Asad I. Mian

Asad I. Mian

The author is an ER physician and a writer/blogger/innovator whenever he's off. He is also an Associate Professor at the Aga Khan University. Other than the Biloongra series of bilingual books for children, he has written An Itinerant Observer, published in the US. He can be reached on Twitter @amian74 and his blog (anitinerantobserver.blogspot.com).

A timeless trip to the Mediterranean: How can an ocean have no memory?

“Tell you where I’d go. Ziahuatanejo… a little place right on the Pacific. You know what the Mexicans say about the Pacific? They say it has no memory…”  And so the protagonist, Andy (Tim Robbins), tells the narrator, Red (Morgan Freeman), in the movie Shawshank Redemption. Although I have seen the movie countless times since it came out in 1994, it was while I was a teenager in medical school that it charmed me completely. Perhaps it was the concept of freedom and justice that connected with my younger, socially-driven self. Later in life, the aforementioned conversation between Andy and Red, as well ...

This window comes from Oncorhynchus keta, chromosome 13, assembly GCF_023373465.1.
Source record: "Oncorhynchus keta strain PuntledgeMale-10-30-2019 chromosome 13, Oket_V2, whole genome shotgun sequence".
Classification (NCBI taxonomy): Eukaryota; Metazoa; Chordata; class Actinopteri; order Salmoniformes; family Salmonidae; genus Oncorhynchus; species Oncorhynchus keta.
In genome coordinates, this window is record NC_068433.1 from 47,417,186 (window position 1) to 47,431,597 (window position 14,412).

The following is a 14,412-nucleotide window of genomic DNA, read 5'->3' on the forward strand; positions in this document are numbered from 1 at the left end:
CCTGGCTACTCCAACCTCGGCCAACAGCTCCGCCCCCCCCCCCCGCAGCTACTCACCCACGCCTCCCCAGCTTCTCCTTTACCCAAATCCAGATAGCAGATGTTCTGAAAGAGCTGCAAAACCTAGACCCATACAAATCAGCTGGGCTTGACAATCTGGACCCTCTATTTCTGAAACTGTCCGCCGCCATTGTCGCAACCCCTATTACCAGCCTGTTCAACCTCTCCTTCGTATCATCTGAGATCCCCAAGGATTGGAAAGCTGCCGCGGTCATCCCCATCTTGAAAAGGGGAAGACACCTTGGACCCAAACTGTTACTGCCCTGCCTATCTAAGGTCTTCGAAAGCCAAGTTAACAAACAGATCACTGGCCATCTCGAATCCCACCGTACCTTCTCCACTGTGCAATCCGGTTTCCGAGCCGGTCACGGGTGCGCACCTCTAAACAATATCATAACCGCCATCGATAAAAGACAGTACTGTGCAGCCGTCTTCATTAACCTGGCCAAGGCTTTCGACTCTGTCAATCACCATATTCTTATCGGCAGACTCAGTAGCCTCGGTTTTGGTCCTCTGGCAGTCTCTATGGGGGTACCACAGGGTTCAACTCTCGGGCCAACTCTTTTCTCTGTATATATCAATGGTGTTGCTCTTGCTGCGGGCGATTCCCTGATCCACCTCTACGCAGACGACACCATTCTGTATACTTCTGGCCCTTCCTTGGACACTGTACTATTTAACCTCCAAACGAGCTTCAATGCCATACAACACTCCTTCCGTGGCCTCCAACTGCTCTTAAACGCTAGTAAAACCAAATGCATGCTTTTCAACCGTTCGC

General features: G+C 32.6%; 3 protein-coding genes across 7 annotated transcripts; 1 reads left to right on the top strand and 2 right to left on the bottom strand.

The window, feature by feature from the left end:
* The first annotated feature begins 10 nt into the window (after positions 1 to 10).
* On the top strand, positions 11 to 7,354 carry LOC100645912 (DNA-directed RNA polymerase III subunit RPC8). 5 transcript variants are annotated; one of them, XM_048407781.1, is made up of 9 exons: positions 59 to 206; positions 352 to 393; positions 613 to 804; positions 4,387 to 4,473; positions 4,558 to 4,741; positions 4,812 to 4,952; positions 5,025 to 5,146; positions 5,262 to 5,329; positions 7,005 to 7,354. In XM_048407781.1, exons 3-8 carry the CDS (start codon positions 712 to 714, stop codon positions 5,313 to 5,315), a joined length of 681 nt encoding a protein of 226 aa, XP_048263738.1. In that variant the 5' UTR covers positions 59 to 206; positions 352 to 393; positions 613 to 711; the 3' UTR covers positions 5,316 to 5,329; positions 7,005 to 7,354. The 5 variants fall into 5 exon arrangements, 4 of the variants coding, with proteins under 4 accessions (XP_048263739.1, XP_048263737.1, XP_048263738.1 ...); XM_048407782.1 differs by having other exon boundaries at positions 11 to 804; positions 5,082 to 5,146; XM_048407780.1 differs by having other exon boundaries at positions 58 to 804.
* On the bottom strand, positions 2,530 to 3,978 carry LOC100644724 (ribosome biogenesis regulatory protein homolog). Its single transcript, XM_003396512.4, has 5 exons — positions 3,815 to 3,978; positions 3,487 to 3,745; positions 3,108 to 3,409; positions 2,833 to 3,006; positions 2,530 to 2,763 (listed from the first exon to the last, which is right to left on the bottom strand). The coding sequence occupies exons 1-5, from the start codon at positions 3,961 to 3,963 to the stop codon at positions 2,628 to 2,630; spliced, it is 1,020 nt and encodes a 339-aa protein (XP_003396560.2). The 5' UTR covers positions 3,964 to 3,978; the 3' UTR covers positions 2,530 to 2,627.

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Harvey was the daddy of all hurricanes, but is climate change solely to blame?

Recently, I was asked, “Aren’t you glad that you left Houston when you did?” In the wake of Hurricane Harvey’s devastation, perhaps that was a valid question, not an insensitive one. However, on further introspection, I realised that I was neither glad that I had left Houston when I did, nor could I wish that I was still there. Au contraire, I was pensive about family, friends and former work colleagues having to deal with this newest water-related calamity of Houston. That Houston is flood prone is not news to me. During my 15-year-long ‘sojourn’ in Houston, I had to deal with several flash ...

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The shared experience of being tampered with as a child

Jack* did not have much of a childhood to write home about. That obviously did not hinder his meteoric rise, because as a young professional, he was already on top of his game. He was quite successful, with a six digit salary, vacations pre-planned for a year in advance, and stocks and bonds neatly sorted out. While he could hold onto investments with alacrity, what he couldn’t hold on to, for dear life, were relationships. Friends, men or women, would come and go from his life, with surprising frequency. To him, even his biological family, the little he had, felt like it was on borrowed time. I think the lack ...